Tuesday, March 2, 2010

Smoothing it out

I am still hovering about the same word count, but I needed to get the following section right... Which I think I did:

“I know you do not intend harm with what you do, but the very violence of your opposition to us will lead to many deaths, and that is an evil. An evil easily avoided by your immediate capitulation to the reasonable requests of your Home world.” -Hengist Hakka, Imperial Envoy to the Confederacy of Free Stars

Venkman didn’t like the cathedral. He wasn’t against religion, he just didn’t like the imposing weight of the building and the social weight of the rites performed there. It usually wasn’t an issue, he wasn’t a member of the congregation and his partner had issues with The Penitent, so it was generally easy to avoid.

Baptiste was inside enduring a service his brother was presided over.

‘Not that I don’t have things I need to get off my chest,’ he thought with a small smile, ‘But somehow I don’t think that the congregation would be disposed to forgiving one such as I. Better to reflect on my role in life, and the good I have done.’

By training and inclination, he was an agnostic, as he and his crèche mates were brought up to be. As far as he cared to think about an overarching power affecting his life, he believed the mere act of living one’s life an observance of God, or whatever that power was called.

Religion helped some, and he wasn’t about to denigrate someone else’s beliefs like some imperial propagandist, especially on something as sensitive to the locals as their ancient religion. The original colonists had brought more than their language with them on fleeing Sol system.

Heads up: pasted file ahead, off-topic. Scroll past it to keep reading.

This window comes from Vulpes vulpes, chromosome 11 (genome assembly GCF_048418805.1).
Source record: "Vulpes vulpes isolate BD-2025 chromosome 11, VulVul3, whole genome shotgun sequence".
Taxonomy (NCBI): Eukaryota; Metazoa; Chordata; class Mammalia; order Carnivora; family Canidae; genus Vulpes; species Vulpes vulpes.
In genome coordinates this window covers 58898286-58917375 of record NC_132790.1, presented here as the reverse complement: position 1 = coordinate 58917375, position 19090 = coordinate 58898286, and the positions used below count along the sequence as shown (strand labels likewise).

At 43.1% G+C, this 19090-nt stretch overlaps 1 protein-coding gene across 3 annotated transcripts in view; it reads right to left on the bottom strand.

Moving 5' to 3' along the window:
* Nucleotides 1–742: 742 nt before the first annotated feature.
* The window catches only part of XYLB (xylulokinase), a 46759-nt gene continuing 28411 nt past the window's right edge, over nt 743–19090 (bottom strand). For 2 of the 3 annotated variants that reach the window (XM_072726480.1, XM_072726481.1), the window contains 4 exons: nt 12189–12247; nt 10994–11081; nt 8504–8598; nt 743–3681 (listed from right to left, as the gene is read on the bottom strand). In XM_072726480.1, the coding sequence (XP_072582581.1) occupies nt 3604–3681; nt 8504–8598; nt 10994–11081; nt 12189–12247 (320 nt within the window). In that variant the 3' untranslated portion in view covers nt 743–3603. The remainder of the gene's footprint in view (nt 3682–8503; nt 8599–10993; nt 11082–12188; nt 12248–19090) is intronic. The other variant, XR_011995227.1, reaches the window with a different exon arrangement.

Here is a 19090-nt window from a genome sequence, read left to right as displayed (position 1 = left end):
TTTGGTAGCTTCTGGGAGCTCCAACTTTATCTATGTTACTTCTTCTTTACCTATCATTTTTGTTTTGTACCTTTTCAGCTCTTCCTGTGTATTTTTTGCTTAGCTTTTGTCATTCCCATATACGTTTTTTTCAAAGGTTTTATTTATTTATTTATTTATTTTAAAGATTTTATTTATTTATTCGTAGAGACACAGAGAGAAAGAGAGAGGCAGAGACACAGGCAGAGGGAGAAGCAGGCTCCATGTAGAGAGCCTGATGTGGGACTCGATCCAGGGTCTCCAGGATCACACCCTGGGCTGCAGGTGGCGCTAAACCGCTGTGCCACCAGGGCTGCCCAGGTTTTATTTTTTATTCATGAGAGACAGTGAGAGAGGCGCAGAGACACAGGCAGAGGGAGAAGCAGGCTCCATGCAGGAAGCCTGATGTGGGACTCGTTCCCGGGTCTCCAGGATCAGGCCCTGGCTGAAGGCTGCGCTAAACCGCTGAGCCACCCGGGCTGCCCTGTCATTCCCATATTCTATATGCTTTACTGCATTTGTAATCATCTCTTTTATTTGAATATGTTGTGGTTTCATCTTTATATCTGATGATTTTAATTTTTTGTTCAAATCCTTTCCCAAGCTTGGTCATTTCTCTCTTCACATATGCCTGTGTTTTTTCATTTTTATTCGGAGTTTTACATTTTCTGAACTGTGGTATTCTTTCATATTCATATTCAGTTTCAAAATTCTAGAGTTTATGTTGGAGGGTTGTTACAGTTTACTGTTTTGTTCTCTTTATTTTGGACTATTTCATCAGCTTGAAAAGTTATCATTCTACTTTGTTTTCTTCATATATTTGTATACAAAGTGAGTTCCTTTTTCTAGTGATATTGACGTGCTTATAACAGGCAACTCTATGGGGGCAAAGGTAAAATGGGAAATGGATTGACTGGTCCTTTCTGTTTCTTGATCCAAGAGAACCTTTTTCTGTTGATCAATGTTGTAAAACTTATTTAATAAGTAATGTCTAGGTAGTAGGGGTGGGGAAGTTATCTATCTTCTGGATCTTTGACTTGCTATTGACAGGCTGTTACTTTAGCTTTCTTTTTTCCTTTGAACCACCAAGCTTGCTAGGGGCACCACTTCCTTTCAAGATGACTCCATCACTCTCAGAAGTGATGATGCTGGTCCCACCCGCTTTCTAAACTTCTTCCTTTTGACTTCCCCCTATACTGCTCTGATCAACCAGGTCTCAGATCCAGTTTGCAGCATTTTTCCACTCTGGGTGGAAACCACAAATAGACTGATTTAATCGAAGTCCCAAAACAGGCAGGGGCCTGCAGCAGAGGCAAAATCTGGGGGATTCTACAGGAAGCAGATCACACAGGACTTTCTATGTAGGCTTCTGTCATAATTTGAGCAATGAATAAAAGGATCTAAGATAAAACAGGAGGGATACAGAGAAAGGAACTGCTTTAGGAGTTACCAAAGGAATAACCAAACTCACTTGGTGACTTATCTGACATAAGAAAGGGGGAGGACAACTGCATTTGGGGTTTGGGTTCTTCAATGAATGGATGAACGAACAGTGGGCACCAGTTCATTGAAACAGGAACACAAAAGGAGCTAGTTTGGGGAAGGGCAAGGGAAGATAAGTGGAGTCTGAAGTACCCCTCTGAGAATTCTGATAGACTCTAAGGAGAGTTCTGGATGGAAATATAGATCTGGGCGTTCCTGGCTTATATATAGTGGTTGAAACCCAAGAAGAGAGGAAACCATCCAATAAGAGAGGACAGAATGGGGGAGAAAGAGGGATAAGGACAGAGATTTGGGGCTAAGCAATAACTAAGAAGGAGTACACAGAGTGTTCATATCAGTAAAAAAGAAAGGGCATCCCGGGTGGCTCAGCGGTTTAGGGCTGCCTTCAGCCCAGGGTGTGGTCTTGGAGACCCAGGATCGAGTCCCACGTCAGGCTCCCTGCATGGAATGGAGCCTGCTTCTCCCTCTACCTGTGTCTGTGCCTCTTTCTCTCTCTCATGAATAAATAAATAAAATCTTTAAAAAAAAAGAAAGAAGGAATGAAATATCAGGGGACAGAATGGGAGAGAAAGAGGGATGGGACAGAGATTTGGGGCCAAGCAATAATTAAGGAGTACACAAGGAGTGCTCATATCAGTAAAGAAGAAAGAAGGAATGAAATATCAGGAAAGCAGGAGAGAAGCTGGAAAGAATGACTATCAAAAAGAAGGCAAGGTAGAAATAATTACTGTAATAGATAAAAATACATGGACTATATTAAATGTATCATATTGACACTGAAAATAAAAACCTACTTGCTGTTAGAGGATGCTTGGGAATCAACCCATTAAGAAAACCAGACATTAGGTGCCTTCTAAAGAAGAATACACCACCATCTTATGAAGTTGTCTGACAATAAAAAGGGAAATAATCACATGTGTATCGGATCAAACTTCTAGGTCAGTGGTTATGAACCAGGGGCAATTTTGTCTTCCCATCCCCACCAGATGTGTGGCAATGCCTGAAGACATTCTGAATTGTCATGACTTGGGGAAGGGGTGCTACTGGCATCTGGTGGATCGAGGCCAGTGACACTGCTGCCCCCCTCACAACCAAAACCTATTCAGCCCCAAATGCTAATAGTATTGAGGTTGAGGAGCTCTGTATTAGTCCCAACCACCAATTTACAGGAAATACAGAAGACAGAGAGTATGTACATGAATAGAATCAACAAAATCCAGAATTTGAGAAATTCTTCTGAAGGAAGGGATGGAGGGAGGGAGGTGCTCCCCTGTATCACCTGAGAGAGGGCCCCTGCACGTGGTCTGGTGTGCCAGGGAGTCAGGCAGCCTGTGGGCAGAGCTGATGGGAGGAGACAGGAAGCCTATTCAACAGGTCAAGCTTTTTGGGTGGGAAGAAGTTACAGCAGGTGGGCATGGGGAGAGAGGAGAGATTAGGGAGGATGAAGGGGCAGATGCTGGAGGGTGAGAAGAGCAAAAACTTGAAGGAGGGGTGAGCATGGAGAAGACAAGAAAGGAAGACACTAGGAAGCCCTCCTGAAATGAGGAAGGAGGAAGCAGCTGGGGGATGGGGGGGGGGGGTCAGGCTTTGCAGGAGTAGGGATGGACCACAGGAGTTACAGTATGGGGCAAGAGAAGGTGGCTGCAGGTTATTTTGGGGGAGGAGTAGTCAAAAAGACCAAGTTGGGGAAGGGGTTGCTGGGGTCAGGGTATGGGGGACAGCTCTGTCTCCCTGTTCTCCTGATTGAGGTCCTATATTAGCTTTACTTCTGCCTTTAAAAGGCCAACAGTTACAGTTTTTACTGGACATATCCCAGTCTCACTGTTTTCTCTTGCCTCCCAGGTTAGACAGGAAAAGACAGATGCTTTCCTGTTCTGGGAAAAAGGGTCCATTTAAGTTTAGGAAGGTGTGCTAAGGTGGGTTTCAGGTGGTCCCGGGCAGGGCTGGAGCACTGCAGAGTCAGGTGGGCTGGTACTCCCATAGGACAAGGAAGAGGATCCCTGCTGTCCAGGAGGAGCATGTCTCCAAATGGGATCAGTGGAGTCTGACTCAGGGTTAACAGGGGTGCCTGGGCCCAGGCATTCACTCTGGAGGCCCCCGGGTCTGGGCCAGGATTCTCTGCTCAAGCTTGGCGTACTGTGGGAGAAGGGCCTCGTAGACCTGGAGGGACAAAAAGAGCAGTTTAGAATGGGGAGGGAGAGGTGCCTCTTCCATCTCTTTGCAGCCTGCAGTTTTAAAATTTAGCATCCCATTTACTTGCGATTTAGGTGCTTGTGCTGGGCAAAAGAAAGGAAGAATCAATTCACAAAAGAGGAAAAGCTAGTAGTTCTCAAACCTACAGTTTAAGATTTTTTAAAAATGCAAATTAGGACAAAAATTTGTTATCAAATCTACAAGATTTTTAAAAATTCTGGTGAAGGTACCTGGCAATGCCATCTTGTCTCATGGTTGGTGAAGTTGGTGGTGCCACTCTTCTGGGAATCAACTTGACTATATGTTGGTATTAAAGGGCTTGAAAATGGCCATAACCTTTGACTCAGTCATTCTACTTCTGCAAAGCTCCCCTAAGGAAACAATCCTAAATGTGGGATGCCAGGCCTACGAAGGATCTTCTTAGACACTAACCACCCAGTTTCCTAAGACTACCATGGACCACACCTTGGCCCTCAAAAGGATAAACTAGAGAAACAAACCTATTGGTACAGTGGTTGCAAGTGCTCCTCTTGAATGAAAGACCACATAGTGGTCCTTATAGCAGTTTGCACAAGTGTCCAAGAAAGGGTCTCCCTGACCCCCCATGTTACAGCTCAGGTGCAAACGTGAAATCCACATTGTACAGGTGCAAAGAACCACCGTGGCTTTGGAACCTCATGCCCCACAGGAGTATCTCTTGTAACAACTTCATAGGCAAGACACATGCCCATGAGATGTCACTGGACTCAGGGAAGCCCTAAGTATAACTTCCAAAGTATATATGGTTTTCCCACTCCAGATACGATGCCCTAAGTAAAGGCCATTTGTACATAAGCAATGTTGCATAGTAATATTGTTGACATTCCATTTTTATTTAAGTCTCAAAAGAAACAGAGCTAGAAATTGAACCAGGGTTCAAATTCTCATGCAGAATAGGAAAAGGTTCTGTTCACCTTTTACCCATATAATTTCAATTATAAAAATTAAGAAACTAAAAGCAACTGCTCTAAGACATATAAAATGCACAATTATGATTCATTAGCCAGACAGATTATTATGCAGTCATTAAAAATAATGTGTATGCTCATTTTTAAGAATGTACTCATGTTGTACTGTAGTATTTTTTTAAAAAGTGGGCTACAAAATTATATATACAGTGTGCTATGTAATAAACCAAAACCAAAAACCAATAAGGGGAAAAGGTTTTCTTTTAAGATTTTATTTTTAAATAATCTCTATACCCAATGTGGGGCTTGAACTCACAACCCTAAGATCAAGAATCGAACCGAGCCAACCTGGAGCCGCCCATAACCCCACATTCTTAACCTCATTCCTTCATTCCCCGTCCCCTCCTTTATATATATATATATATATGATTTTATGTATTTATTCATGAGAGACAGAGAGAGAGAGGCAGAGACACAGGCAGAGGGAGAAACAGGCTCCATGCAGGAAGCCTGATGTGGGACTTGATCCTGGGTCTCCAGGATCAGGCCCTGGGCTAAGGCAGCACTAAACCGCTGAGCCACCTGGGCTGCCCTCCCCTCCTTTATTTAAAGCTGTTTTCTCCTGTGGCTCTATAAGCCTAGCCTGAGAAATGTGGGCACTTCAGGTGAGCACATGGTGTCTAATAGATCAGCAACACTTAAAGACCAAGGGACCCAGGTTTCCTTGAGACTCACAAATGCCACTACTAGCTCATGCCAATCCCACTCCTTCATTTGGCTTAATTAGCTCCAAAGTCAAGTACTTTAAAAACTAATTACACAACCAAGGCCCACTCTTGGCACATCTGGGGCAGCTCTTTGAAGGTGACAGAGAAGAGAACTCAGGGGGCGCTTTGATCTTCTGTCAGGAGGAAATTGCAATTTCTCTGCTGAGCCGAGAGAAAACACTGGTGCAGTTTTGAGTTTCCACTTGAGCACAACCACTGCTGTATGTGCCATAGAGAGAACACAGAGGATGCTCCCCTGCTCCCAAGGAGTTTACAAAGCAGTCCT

The cathedral was one of the first buildings to be built on Nouvelle Genève, and had served Starfall for generations before the Imperium came and relocated the city center and administrative offices. Despite the neighborhood, it was still the center of religious life for the descendants of the original colonists. Nouvelle Genevoise were known for their stubbornness.

Movement in front of the Cathedral caught Venkman’s eye. He grimaced as he recognized Morgan. The Broken was moving slowly but with purpose, clearly staggering toward the portion of the cathedral complex that served the indigent and chemically imbalanced.

Knowing Morgan always made a scene when Venkman was around, the officer briefly considered slumping in his seat and trying to avoid attracting the man’s attention.

Morgan eliminated that possibility, staggering to the passenger side window of the unmarked and belching loudly. Oblivious to the fetid gale he unleashed, the Broken wiped his dirty hands on the front of his jacket and said, “Afternoon, Officer Venkman.”

Venkman did a poor job of covering his surprise at the civil words, found himself automatically correcting the man’s time, “Good morning, Morgan.”

“I’m looking for your partner. Seen him lately?”

“He’s inside at services.”

Morgan swayed back to look at the cathedral doors, mumbled, and spun out. He nearly fell over, saved himself by planting his ass against the passenger window behind Venkman. He belched, muttered a bit more, and then leaned in on Venkman again.

Nigel breathed through his mouth, leaning back from the window.

“I found the man he was looking for.”

“Did you?”


“Want to go get Bap?”

“No, don’t want to go in there. Never liked religion, and it’s never liked me,” the Broken replied.

“Right. Can you tell me?”


A few uncomfortable moments passed. Venkman didn’t want to jar the man from his moment of lucidity, but found he couldn’t keep from asking, “Well?”

“You’ll tell him?”

“Of course,” Venkman said.